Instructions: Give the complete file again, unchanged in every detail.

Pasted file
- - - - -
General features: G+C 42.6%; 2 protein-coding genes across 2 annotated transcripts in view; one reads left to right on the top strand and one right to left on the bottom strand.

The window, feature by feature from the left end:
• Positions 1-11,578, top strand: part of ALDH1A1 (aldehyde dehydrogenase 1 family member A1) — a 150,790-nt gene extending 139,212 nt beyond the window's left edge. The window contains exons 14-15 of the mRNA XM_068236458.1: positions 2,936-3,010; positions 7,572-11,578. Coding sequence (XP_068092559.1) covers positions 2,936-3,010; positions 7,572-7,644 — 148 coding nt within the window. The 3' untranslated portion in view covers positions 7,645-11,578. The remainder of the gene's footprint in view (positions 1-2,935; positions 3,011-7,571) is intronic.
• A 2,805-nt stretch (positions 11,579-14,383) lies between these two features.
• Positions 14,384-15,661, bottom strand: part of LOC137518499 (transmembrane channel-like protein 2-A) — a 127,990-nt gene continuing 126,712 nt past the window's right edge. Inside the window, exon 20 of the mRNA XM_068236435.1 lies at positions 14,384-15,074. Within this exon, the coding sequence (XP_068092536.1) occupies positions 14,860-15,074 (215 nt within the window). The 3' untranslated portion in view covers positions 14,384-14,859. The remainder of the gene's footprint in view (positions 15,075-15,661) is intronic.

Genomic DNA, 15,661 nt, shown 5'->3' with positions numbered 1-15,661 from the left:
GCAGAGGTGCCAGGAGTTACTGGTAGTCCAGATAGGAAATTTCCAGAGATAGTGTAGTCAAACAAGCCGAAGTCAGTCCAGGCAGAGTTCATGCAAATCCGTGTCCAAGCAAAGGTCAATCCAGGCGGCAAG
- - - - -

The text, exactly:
General features: G+C 42.6%; 2 protein-coding genes across 2 annotated transcripts in view; one reads left to right on the top strand and one right to left on the bottom strand.

The window, feature by feature from the left end:
• Positions 1-11,578, top strand: part of ALDH1A1 (aldehyde dehydrogenase 1 family member A1) — a 150,790-nt gene extending 139,212 nt beyond the window's left edge. The window contains exons 14-15 of the mRNA XM_068236458.1: positions 2,936-3,010; positions 7,572-11,578. Coding sequence (XP_068092559.1) covers positions 2,936-3,010; positions 7,572-7,644 — 148 coding nt within the window. The 3' untranslated portion in view covers positions 7,645-11,578. The remainder of the gene's footprint in view (positions 1-2,935; positions 3,011-7,571) is intronic.
• A 2,805-nt stretch (positions 11,579-14,383) lies between these two features.
• Positions 14,384-15,661, bottom strand: part of LOC137518499 (transmembrane channel-like protein 2-A) — a 127,990-nt gene continuing 126,712 nt past the window's right edge. Inside the window, exon 20 of the mRNA XM_068236435.1 lies at positions 14,384-15,074. Within this exon, the coding sequence (XP_068092536.1) occupies positions 14,860-15,074 (215 nt within the window). The 3' untranslated portion in view covers positions 14,384-14,859. The remainder of the gene's footprint in view (positions 15,075-15,661) is intronic.

Genomic DNA, 15,661 nt, shown 5'->3' with positions numbered 1-15,661 from the left:
GCAGAGGTGCCAGGAGTTACTGGTAGTCCAGATAGGAAATTTCCAGAGATAGTGTAGTCAAACAAGCCGAAGTCAGTCCAGGCAGAGTTCATGCAAATCCGTGTCCAAGCAAAGGTCAATCCAGGCGGCAAG